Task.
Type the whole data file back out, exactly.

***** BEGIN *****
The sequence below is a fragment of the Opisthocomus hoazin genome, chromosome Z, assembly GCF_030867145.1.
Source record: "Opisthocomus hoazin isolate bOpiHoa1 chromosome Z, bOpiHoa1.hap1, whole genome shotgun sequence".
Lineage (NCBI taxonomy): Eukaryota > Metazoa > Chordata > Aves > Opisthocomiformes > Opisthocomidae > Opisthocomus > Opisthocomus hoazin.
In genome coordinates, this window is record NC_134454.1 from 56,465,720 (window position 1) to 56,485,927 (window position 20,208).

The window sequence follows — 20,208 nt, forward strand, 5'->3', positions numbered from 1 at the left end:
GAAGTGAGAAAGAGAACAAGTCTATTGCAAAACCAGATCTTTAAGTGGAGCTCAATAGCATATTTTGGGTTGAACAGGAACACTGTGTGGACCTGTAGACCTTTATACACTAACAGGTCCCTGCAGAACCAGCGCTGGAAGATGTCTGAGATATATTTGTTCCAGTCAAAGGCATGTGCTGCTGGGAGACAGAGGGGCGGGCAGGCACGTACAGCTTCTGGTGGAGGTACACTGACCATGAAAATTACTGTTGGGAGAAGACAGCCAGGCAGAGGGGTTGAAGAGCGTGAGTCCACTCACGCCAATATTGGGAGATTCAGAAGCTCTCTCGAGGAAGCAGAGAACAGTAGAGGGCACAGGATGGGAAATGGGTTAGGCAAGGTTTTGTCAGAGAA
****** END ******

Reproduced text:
The sequence below is a fragment of the Opisthocomus hoazin genome, chromosome Z, assembly GCF_030867145.1.
Source record: "Opisthocomus hoazin isolate bOpiHoa1 chromosome Z, bOpiHoa1.hap1, whole genome shotgun sequence".
Lineage (NCBI taxonomy): Eukaryota > Metazoa > Chordata > Aves > Opisthocomiformes > Opisthocomidae > Opisthocomus > Opisthocomus hoazin.
In genome coordinates, this window is record NC_134454.1 from 56,465,720 (window position 1) to 56,485,927 (window position 20,208).

The window sequence follows — 20,208 nt, forward strand, 5'->3', positions numbered from 1 at the left end:
GAAGTGAGAAAGAGAACAAGTCTATTGCAAAACCAGATCTTTAAGTGGAGCTCAATAGCATATTTTGGGTTGAACAGGAACACTGTGTGGACCTGTAGACCTTTATACACTAACAGGTCCCTGCAGAACCAGCGCTGGAAGATGTCTGAGATATATTTGTTCCAGTCAAAGGCATGTGCTGCTGGGAGACAGAGGGGCGGGCAGGCACGTACAGCTTCTGGTGGAGGTACACTGACCATGAAAATTACTGTTGGGAGAAGACAGCCAGGCAGAGGGGTTGAAGAGCGTGAGTCCACTCACGCCAATATTGGGAGATTCAGAAGCTCTCTCGAGGAAGCAGAGAACAGTAGAGGGCACAGGATGGGAAATGGGTTAGGCAAGGTTTTGTCAGAGAA